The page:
Book of the Month – Molecules of Emotion, by Candace Pert, Ph.D.

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Back in high school, one of my favourite classes was “Anatomy and Physiology”. I think this was partly because our teacher clearly loved his subject. At every class, he would present the day’s material with energy and enthusiasm. He even loved the questions we asked, always finding a way to infuse them with wonder.

It must have been in this class that I first learned about neurotransmitters. In case you have forgotten, these are the chemical messengers within our brains that transmit information between neurons, or from neurons to muscles. They include substances like serotonin, dopamine, and acetylcholine, and they help regulate our appetite, sleep-wake cycle, and moods, among other things.

This system, as it was taught to us, was very brain focused. We were told that neurotransmitters were manufactured in our brains, and once excited, they started a process of change within our bodies. This change could be conscious or unconscious, but could only be stopped, or remedied, within the brain itself. Along with this thinking came a boom in the pharmacological industry, whereby drugs were used to either excite or inhibit naturally occurring neurotransmitters in our brains to better balance our moods.

What we students didn’t realize at the time, was that this framework was far too simplistic and was about to be turned on its head. The author of my book pick this month, Candace Pert, was one of the people who solidified this change in thought, when she discovered the opiate receptor for her Ph. D. thesis in 1973.

Finding the opiate receptor was just the beginning. For, once the opiate receptor was found, Pert and other scientists then began to map all the places in the body where opiate receptors were located. And to their surprise, they weren’t found only in the brain. They were also clustered, in large concentrations, in the immune system, the endocrine system, and the digestive system too.

What this means, is that the feelings of pleasure we get when we take opiate drugs, like heroin, don’t necessarily come from our brains. Cells all over our body can also activate the pleasure response. The top-down, brain-focused model of emotional regulation that I had learned in high school, and which had been taught to doctors throughout the world, turned out to be wrong, or at very least, incomplete.

After the opiate receptor was found, the race was on to find the natural substance within our bodies that attached to it. Because we always knew that opium was just a hack. There had to be something within our bodies that used the opium receptor and could also trigger those feelings of euphoria. And this magic substance turned out to be a simple chain of amino acids called peptides, which Pert began to call “molecules of emotion”. Molecules of Emotion also is the title of her book.

Personally, I found Molecules of Emotion to be a riveting read. And considering the number of weeks I had to wait to receive my copy from the local library, I’m not the only one. Pert is a great writer. Interspersed with her scientific findings, she tells us the story of her own life, relaying her struggle for recognition as one of the few women practising science in the 1970’s and 1980’s, her years as a young wife and mother, and the stress of staying relevant in a competitve, male-dominated world.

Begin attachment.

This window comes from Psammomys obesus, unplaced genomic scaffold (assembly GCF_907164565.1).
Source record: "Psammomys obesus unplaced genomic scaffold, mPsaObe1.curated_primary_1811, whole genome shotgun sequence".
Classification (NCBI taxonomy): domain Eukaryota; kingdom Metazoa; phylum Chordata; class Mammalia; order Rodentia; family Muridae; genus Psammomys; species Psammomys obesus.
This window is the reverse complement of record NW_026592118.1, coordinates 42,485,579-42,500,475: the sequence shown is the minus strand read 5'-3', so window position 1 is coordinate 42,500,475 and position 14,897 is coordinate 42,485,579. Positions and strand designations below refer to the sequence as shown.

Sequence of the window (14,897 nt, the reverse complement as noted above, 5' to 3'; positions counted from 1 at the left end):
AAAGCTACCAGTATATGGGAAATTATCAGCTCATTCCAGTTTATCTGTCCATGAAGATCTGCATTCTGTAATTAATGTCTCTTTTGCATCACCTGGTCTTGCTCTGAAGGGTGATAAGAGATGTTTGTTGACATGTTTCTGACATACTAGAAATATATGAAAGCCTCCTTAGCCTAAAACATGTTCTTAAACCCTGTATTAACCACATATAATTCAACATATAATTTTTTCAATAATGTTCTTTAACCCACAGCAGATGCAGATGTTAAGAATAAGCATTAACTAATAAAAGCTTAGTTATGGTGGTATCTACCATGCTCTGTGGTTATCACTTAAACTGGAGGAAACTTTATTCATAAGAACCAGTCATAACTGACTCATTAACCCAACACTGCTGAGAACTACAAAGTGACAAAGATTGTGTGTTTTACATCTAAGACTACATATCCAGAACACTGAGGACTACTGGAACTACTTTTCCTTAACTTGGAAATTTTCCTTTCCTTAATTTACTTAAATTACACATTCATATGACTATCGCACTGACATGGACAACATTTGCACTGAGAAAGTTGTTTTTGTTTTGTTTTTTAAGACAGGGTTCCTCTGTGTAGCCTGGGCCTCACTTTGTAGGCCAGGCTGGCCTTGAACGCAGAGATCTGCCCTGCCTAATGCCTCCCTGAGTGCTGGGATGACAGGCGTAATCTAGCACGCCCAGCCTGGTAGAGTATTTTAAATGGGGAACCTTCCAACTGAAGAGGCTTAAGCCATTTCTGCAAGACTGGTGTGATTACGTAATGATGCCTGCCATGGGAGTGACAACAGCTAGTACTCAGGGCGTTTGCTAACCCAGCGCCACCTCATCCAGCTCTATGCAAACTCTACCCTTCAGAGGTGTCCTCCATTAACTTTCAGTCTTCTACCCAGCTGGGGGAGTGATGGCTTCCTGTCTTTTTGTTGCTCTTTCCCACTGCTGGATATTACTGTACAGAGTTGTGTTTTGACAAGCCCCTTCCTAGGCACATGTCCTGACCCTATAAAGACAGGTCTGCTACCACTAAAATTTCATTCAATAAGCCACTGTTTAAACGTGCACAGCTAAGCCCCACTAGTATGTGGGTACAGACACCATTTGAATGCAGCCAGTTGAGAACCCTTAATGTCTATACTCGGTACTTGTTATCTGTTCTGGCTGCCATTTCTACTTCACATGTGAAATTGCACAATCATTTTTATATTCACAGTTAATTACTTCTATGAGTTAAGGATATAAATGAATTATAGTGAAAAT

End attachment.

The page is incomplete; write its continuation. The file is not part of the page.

With humour, she also describes her reluctant evolution from strident research-based scientist into someone who could see the science within alternative medicine, and explain it to us without using all the “woo-woo” terms that can be a turn-off for many. By the time of her death in 2013, she was a regular and valued speaker at MindBody conferences around the world, and is still considered one of the founding leaders of MindBody medicine.

Fundamentally, what Candace Pert’s research taught us is that, yes, our brain does control our body, but our body also influences our brain. Those gut feelings, the tightness in your heart, those panic attacks – these are all signals your body is using to alert your brain that something is wrong. Using a top-down approach to the problem, by taking mood-altering drugs, may help. But you should also consider the environment in which your body is currently living. It may hold a greater key to your return to health than you previously thought.

About the Author: Rebecca Wong has a BA in English Literature from the University of Waterloo and has been working in the herbal business since 2000. She studied at the Ontario College of Traditional Chinese Medicine under respected authorities Paul Des Rosiers and Vu Le, and graduated from the East West School of Planetary Herbology under Michael Tierra. She received training as a yoga teacher at The Branches in Kitchener/Waterloo, and therapeutic yoga teacher training from the School for Somatic Soulwork under Deniz Aydoslu. She now teaches yoga for anxiety, depression and burnout at Rebecca's Restful Yoga Studio in Toronto.

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